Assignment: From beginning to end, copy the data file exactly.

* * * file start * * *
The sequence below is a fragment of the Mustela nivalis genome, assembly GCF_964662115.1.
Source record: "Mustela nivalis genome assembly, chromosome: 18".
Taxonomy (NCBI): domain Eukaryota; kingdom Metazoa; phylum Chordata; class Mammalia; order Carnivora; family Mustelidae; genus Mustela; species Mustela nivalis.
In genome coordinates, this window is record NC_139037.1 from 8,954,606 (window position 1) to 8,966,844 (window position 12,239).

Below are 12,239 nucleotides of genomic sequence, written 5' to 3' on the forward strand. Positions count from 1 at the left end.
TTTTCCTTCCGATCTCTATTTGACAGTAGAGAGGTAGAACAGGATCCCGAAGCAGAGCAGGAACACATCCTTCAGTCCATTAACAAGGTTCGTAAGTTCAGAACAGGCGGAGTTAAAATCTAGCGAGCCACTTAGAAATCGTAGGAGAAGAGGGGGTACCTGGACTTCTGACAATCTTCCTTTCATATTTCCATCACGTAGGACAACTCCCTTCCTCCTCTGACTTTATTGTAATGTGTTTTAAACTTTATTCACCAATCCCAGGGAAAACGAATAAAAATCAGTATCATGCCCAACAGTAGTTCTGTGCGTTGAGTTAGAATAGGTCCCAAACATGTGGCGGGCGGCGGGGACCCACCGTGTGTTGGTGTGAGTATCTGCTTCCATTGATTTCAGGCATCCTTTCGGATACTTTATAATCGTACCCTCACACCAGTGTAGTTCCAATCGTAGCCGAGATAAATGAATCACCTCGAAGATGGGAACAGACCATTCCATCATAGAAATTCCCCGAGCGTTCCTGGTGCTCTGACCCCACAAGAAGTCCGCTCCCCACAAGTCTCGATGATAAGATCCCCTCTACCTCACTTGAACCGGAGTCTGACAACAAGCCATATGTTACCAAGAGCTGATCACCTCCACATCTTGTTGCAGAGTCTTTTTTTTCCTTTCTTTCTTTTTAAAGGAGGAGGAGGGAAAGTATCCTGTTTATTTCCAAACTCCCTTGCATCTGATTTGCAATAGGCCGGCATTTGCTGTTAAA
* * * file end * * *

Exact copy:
The sequence below is a fragment of the Mustela nivalis genome, assembly GCF_964662115.1.
Source record: "Mustela nivalis genome assembly, chromosome: 18".
Taxonomy (NCBI): domain Eukaryota; kingdom Metazoa; phylum Chordata; class Mammalia; order Carnivora; family Mustelidae; genus Mustela; species Mustela nivalis.
In genome coordinates, this window is record NC_139037.1 from 8,954,606 (window position 1) to 8,966,844 (window position 12,239).

Below are 12,239 nucleotides of genomic sequence, written 5' to 3' on the forward strand. Positions count from 1 at the left end.
TTTTCCTTCCGATCTCTATTTGACAGTAGAGAGGTAGAACAGGATCCCGAAGCAGAGCAGGAACACATCCTTCAGTCCATTAACAAGGTTCGTAAGTTCAGAACAGGCGGAGTTAAAATCTAGCGAGCCACTTAGAAATCGTAGGAGAAGAGGGGGTACCTGGACTTCTGACAATCTTCCTTTCATATTTCCATCACGTAGGACAACTCCCTTCCTCCTCTGACTTTATTGTAATGTGTTTTAAACTTTATTCACCAATCCCAGGGAAAACGAATAAAAATCAGTATCATGCCCAACAGTAGTTCTGTGCGTTGAGTTAGAATAGGTCCCAAACATGTGGCGGGCGGCGGGGACCCACCGTGTGTTGGTGTGAGTATCTGCTTCCATTGATTTCAGGCATCCTTTCGGATACTTTATAATCGTACCCTCACACCAGTGTAGTTCCAATCGTAGCCGAGATAAATGAATCACCTCGAAGATGGGAACAGACCATTCCATCATAGAAATTCCCCGAGCGTTCCTGGTGCTCTGACCCCACAAGAAGTCCGCTCCCCACAAGTCTCGATGATAAGATCCCCTCTACCTCACTTGAACCGGAGTCTGACAACAAGCCATATGTTACCAAGAGCTGATCACCTCCACATCTTGTTGCAGAGTCTTTTTTTTCCTTTCTTTCTTTTTAAAGGAGGAGGAGGGAAAGTATCCTGTTTATTTCCAAACTCCCTTGCATCTGATTTGCAATAGGCCGGCATTTGCTGTTAAA